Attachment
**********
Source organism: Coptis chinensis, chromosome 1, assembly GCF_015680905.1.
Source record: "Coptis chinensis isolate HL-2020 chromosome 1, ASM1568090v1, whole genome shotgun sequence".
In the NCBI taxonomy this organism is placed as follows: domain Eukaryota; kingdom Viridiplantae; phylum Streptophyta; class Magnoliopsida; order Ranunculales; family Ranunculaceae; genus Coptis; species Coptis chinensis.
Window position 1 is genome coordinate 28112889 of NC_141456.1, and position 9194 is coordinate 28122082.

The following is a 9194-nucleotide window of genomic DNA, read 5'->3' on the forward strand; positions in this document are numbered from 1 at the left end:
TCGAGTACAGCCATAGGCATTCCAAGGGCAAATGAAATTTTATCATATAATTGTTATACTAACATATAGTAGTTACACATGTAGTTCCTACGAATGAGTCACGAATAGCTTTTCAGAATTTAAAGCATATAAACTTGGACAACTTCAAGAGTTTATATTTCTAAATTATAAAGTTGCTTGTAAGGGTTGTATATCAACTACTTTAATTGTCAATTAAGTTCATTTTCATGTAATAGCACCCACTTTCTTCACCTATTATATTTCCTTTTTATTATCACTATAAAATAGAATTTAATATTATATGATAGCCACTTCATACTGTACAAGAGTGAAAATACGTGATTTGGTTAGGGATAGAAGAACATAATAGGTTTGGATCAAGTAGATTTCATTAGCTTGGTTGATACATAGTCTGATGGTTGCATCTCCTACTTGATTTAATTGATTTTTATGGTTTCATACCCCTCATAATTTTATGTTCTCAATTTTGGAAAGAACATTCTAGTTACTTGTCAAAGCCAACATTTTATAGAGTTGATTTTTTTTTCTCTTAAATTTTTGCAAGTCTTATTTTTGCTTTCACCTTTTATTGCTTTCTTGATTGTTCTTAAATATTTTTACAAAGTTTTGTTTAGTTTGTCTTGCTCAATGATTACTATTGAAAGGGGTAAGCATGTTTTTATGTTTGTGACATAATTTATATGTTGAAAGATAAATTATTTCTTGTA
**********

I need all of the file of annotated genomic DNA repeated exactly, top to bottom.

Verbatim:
Source organism: Coptis chinensis, chromosome 1, assembly GCF_015680905.1.
Source record: "Coptis chinensis isolate HL-2020 chromosome 1, ASM1568090v1, whole genome shotgun sequence".
In the NCBI taxonomy this organism is placed as follows: domain Eukaryota; kingdom Viridiplantae; phylum Streptophyta; class Magnoliopsida; order Ranunculales; family Ranunculaceae; genus Coptis; species Coptis chinensis.
Window position 1 is genome coordinate 28112889 of NC_141456.1, and position 9194 is coordinate 28122082.

The following is a 9194-nucleotide window of genomic DNA, read 5'->3' on the forward strand; positions in this document are numbered from 1 at the left end:
TCGAGTACAGCCATAGGCATTCCAAGGGCAAATGAAATTTTATCATATAATTGTTATACTAACATATAGTAGTTACACATGTAGTTCCTACGAATGAGTCACGAATAGCTTTTCAGAATTTAAAGCATATAAACTTGGACAACTTCAAGAGTTTATATTTCTAAATTATAAAGTTGCTTGTAAGGGTTGTATATCAACTACTTTAATTGTCAATTAAGTTCATTTTCATGTAATAGCACCCACTTTCTTCACCTATTATATTTCCTTTTTATTATCACTATAAAATAGAATTTAATATTATATGATAGCCACTTCATACTGTACAAGAGTGAAAATACGTGATTTGGTTAGGGATAGAAGAACATAATAGGTTTGGATCAAGTAGATTTCATTAGCTTGGTTGATACATAGTCTGATGGTTGCATCTCCTACTTGATTTAATTGATTTTTATGGTTTCATACCCCTCATAATTTTATGTTCTCAATTTTGGAAAGAACATTCTAGTTACTTGTCAAAGCCAACATTTTATAGAGTTGATTTTTTTTTCTCTTAAATTTTTGCAAGTCTTATTTTTGCTTTCACCTTTTATTGCTTTCTTGATTGTTCTTAAATATTTTTACAAAGTTTTGTTTAGTTTGTCTTGCTCAATGATTACTATTGAAAGGGGTAAGCATGTTTTTATGTTTGTGACATAATTTATATGTTGAAAGATAAATTATTTCTTGTA